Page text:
- If we love only until it costs us something, our love is fickle and shallow. If we love only until we’re required to sacrifice something, our love will rarely inspire. A love without self-denial is conditional love, and conditional love is the love Christ specifically called us to move beyond.
- When we focus too much on dating, marriage, and family in our communities – directing our efforts toward “successful” marriages and families, often defined in cultural terms – we risk missing out on the power of Christ’s love, which transcends culture. To acknowledge this isn’t to say that we shouldn’t be romantic, get married, or have families, but only that we should remember that Christ called us to imitate His love first and that His love might require a dramatic re-rendering of the way we approach it on our own.
- The world’s love – whether in friendships or romantic relationships – is usually founded on an assessment of who will love us in return. When a significant other treats us poorly enough, we end the relationship. When a friend neglects us, we resent him or her and return the neglect. When our family does not appreciate us, we withdraw. Unless our love has been transformed, we keep track of the love we receive or don’t receive from others, filling our hearts with crumbled ledger receipts. Christ, meanwhile, calls us to more. He asks us to lend and expect nothing in return.
- The spouse hunt is often largely a determination of who will love us in return, and/or who will meet a set of criteria we think will make us happy. We seek out those we enjoy; we pass out those we don’t. When things sour in our relationships – which is often related to the feeling that we aren’t being loved in return – we retreat. When looking for a spouse, we scrutinize traits that deliver us delight and avoid the ones that drag us down. We’re looking for love with a return on investment. This might sound harmless or just part of the way things are, but when these habits become a primary force in our lives, they become deeply harmful and dangerous to a Christian vision of life. If selectiveness trumps love, the breadth of Christ’s love gets jammed into the world’s mold, stunted and cramped until it fits romantic ideal.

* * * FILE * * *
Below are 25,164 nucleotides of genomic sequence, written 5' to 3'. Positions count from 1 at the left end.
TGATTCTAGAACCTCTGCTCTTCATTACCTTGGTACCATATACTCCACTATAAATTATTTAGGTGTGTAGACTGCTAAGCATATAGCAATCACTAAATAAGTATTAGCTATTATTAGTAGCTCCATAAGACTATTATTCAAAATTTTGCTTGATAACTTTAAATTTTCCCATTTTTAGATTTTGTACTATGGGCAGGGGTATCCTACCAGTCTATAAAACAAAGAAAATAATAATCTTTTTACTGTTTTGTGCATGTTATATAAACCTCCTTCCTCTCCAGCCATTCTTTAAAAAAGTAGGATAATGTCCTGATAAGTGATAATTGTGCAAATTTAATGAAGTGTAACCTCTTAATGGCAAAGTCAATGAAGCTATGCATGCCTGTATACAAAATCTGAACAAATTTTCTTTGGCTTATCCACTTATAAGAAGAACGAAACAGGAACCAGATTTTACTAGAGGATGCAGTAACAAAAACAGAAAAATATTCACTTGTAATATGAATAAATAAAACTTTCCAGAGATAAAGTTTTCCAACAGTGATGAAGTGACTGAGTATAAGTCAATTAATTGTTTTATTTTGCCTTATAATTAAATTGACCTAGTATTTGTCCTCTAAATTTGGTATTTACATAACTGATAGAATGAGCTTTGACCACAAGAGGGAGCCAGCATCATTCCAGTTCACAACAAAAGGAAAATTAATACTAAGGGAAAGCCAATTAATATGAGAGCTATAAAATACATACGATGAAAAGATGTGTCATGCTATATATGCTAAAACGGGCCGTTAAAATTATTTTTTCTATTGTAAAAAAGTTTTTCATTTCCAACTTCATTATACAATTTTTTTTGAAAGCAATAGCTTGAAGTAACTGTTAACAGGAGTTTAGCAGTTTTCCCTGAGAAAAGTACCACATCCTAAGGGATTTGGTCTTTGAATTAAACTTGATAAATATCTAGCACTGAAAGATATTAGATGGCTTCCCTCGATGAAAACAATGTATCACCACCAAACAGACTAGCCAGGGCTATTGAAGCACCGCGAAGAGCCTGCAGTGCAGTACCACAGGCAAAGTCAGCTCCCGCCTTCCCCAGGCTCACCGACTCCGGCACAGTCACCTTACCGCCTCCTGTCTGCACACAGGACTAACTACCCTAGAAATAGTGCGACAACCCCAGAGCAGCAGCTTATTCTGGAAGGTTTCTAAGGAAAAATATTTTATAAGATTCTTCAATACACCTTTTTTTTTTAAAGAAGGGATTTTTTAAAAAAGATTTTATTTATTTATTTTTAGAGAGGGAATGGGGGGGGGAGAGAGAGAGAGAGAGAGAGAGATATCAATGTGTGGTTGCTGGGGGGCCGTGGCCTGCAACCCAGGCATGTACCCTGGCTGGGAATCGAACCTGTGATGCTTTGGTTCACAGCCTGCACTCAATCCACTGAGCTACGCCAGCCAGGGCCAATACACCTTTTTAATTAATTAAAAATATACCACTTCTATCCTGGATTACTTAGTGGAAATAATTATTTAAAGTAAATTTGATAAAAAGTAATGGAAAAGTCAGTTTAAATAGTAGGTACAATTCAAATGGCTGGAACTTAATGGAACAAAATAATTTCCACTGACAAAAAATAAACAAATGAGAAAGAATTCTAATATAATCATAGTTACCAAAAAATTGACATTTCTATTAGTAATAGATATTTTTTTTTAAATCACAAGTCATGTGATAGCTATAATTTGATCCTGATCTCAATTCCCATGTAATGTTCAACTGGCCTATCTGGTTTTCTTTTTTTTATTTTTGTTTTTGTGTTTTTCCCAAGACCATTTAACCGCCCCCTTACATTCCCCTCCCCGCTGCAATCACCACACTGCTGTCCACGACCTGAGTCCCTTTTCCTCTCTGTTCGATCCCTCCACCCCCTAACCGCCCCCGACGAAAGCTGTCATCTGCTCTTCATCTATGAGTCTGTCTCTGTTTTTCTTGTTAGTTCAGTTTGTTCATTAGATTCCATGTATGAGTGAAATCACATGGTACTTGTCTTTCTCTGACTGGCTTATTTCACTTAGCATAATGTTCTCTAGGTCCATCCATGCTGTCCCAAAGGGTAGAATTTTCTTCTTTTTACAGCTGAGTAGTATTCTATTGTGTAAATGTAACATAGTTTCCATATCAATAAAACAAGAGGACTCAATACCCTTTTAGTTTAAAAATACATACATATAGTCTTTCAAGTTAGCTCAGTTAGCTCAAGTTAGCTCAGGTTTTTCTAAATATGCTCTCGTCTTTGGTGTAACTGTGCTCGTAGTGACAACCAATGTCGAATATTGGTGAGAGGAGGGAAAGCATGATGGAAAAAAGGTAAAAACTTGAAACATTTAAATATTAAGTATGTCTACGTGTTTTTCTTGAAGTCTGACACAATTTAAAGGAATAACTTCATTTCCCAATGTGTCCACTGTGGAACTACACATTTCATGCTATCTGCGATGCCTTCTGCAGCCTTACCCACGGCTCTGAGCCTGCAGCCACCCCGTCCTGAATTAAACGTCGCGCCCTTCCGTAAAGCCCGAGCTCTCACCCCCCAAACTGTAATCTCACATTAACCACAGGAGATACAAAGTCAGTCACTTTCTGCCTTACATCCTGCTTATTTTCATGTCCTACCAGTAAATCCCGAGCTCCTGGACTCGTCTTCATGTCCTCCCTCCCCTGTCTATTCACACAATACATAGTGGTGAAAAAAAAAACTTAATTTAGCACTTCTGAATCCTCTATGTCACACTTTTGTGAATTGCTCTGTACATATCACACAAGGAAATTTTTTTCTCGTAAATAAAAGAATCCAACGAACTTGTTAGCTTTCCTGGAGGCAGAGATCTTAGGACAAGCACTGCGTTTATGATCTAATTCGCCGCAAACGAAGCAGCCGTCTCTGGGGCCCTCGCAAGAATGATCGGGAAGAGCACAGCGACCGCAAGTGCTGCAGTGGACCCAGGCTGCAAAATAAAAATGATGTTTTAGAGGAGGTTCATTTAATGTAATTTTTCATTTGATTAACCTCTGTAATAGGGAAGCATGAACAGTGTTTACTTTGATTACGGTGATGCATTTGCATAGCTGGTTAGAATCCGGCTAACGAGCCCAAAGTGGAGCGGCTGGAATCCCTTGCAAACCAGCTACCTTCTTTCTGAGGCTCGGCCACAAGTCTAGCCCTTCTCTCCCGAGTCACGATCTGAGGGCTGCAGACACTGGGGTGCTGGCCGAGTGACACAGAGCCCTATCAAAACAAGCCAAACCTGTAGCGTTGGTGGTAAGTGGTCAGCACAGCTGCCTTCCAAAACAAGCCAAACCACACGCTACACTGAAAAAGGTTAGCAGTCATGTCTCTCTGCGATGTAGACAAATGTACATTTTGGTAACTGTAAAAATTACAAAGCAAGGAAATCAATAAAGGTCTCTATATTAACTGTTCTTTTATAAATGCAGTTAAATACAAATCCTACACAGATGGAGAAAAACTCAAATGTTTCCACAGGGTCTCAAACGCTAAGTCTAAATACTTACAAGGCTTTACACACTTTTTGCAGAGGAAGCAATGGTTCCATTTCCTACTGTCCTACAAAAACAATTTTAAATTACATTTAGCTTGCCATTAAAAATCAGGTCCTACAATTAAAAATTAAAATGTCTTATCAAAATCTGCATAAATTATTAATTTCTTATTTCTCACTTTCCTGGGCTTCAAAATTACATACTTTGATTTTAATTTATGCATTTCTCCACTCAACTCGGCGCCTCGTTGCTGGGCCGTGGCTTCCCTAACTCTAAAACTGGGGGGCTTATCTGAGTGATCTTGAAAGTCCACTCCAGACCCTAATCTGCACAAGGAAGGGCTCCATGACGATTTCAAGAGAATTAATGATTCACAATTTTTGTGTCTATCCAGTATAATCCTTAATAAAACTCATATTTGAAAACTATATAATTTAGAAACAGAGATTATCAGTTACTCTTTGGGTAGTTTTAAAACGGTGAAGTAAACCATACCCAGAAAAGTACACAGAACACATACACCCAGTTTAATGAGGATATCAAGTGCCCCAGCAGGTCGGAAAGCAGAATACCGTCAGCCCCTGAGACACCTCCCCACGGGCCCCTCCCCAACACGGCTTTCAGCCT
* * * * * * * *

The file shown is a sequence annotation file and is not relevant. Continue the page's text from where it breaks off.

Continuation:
- The love of Christ surmounts our fickleness and brings us into the challenge of loving truthfully through hardship or disappointment. If Christ is the vision, a husband doesn’t condition his love on what his wife can offer, and a wife doesn’t condition kindness on whether the husband lives up to her expectations. Our relationships become a vehicle through which we learn to love like Christ.
Those are a few of my favorite lines from “Altared”. The book has so much more so I hope you’ll buy one, but remember – you have been warned. It is a dangerous book; it will make you benefit less, it will prune you, it will hurt you. But it will make you look more like Christ 🙂 Remember, #chooseLove. Because Love is God’s greatest command.